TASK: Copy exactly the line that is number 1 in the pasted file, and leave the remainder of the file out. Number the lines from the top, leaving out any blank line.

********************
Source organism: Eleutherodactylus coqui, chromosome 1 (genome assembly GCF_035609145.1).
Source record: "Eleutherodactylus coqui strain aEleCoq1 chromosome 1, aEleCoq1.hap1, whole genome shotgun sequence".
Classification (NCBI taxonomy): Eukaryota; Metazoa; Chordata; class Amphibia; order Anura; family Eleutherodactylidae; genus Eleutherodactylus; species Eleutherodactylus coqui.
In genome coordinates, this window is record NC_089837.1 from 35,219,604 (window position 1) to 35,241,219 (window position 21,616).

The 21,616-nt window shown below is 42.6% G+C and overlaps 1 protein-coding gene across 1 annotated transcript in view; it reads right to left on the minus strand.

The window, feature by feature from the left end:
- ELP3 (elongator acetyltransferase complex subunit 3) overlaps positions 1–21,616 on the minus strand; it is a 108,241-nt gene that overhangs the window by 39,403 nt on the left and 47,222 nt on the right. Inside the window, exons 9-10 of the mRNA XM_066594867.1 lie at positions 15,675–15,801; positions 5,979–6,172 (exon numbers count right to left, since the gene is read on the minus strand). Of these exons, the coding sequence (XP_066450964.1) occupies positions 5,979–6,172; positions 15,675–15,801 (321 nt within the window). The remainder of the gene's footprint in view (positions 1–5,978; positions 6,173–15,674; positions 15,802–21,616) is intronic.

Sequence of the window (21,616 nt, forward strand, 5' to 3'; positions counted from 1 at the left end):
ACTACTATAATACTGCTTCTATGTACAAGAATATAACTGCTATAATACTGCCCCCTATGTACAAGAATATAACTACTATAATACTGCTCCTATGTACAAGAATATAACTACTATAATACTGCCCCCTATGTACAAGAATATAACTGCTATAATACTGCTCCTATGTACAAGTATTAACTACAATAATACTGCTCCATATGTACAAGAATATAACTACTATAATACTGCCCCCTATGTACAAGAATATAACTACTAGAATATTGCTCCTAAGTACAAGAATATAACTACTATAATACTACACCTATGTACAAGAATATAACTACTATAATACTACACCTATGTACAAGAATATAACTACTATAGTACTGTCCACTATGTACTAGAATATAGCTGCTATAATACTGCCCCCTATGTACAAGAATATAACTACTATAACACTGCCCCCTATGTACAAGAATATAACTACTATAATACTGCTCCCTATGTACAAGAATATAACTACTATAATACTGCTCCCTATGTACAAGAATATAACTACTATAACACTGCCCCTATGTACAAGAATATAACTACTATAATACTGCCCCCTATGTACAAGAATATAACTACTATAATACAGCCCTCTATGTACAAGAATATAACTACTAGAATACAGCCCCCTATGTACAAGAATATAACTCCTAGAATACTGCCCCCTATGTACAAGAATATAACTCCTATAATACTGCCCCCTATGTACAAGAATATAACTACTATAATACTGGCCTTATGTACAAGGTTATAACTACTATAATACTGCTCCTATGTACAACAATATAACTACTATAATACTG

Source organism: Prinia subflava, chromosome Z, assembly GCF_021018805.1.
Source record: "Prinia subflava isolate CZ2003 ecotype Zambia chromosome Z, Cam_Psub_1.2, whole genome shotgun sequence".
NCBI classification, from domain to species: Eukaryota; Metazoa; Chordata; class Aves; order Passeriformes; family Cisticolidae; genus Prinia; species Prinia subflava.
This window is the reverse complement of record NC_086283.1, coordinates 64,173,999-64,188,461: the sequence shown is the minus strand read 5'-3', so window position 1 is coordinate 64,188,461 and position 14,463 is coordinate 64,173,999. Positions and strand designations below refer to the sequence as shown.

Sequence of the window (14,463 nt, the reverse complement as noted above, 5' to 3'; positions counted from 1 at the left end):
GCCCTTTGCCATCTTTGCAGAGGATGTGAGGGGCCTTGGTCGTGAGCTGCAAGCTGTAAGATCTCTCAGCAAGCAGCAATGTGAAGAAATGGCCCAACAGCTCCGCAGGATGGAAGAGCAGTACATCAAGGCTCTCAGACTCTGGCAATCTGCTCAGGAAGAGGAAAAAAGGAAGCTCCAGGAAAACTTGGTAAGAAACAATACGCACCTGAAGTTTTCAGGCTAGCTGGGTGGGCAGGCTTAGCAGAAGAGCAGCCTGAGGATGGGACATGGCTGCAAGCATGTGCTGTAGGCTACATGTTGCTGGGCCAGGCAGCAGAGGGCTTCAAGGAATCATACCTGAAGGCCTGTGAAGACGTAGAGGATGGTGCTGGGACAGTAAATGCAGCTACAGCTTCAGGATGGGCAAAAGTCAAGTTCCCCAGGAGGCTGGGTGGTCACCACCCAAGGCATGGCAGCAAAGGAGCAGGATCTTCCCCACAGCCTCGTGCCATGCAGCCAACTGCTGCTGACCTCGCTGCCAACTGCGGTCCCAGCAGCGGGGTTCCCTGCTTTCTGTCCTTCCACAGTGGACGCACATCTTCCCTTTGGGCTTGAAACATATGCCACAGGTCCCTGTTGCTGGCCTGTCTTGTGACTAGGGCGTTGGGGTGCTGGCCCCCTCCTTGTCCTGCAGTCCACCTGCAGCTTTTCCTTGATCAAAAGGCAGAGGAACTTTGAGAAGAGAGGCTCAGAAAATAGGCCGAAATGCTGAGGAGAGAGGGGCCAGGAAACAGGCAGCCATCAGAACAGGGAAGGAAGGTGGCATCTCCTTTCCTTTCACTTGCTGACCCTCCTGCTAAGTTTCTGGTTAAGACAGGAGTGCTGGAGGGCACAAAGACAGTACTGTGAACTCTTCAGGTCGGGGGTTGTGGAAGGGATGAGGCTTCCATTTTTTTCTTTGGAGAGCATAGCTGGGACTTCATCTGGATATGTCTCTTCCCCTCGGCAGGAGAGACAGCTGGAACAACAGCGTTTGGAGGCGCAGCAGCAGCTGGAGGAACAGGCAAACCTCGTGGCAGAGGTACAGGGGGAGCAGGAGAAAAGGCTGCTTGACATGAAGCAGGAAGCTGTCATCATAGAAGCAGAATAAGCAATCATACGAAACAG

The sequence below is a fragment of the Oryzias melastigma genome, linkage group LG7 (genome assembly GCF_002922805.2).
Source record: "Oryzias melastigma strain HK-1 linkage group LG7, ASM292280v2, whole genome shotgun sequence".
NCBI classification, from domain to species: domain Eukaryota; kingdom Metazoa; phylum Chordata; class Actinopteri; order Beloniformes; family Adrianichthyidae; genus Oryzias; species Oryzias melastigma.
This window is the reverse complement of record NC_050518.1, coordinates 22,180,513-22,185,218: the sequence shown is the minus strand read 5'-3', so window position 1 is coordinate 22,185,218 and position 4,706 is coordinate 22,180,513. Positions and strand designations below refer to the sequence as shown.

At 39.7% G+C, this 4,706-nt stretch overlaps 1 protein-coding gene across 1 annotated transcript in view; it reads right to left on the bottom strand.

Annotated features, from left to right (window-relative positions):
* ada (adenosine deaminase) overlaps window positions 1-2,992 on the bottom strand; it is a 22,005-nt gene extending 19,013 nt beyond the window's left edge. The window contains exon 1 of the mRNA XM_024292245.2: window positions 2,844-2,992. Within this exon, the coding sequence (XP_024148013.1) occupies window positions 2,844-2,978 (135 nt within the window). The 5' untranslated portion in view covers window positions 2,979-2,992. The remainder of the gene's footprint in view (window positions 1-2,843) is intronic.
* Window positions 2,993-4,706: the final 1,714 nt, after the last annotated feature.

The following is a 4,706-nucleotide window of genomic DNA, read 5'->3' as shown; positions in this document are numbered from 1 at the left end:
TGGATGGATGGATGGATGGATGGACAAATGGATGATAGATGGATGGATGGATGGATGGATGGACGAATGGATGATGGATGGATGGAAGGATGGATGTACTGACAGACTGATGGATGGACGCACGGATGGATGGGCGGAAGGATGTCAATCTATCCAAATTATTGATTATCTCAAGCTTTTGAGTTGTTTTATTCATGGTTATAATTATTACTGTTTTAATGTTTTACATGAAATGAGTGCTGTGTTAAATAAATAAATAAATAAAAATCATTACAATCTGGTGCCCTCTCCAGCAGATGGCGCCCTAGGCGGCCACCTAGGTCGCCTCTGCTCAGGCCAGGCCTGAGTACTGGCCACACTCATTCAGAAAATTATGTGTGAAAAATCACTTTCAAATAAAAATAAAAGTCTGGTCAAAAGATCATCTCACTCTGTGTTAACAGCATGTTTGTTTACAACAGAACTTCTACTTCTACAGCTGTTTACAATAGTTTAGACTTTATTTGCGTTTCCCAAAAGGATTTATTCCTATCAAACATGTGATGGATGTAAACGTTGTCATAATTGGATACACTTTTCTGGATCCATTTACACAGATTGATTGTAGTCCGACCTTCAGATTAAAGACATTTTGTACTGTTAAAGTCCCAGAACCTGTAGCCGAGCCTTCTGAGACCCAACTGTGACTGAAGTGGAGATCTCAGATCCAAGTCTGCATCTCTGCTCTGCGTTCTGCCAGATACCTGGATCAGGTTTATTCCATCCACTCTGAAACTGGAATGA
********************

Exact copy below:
Source organism: Eleutherodactylus coqui, chromosome 1 (genome assembly GCF_035609145.1).